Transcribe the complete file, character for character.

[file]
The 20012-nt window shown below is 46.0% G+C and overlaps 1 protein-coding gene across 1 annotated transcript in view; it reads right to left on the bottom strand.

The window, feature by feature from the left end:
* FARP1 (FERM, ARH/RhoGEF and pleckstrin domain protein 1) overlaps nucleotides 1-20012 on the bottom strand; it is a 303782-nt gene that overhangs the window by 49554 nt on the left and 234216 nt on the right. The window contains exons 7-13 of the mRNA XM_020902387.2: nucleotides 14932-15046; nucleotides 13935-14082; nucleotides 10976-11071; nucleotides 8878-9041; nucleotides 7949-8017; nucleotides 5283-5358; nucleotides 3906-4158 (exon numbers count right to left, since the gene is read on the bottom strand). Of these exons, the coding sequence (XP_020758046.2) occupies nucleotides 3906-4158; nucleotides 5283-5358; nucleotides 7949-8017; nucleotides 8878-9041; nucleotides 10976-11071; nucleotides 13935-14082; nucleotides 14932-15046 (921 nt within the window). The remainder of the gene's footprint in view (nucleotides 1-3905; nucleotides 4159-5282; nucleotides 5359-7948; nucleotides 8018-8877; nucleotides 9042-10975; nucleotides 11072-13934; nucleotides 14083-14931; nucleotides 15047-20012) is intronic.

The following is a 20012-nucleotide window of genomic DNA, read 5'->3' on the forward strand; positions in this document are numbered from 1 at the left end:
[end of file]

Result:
The 20012-nt window shown below is 46.0% G+C and overlaps 1 protein-coding gene across 1 annotated transcript in view; it reads right to left on the bottom strand.

The window, feature by feature from the left end:
* FARP1 (FERM, ARH/RhoGEF and pleckstrin domain protein 1) overlaps nucleotides 1-20012 on the bottom strand; it is a 303782-nt gene that overhangs the window by 49554 nt on the left and 234216 nt on the right. The window contains exons 7-13 of the mRNA XM_020902387.2: nucleotides 14932-15046; nucleotides 13935-14082; nucleotides 10976-11071; nucleotides 8878-9041; nucleotides 7949-8017; nucleotides 5283-5358; nucleotides 3906-4158 (exon numbers count right to left, since the gene is read on the bottom strand). Of these exons, the coding sequence (XP_020758046.2) occupies nucleotides 3906-4158; nucleotides 5283-5358; nucleotides 7949-8017; nucleotides 8878-9041; nucleotides 10976-11071; nucleotides 13935-14082; nucleotides 14932-15046 (921 nt within the window). The remainder of the gene's footprint in view (nucleotides 1-3905; nucleotides 4159-5282; nucleotides 5359-7948; nucleotides 8018-8877; nucleotides 9042-10975; nucleotides 11072-13934; nucleotides 14083-14931; nucleotides 15047-20012) is intronic.

The following is a 20012-nucleotide window of genomic DNA, read 5'->3' on the forward strand; positions in this document are numbered from 1 at the left end: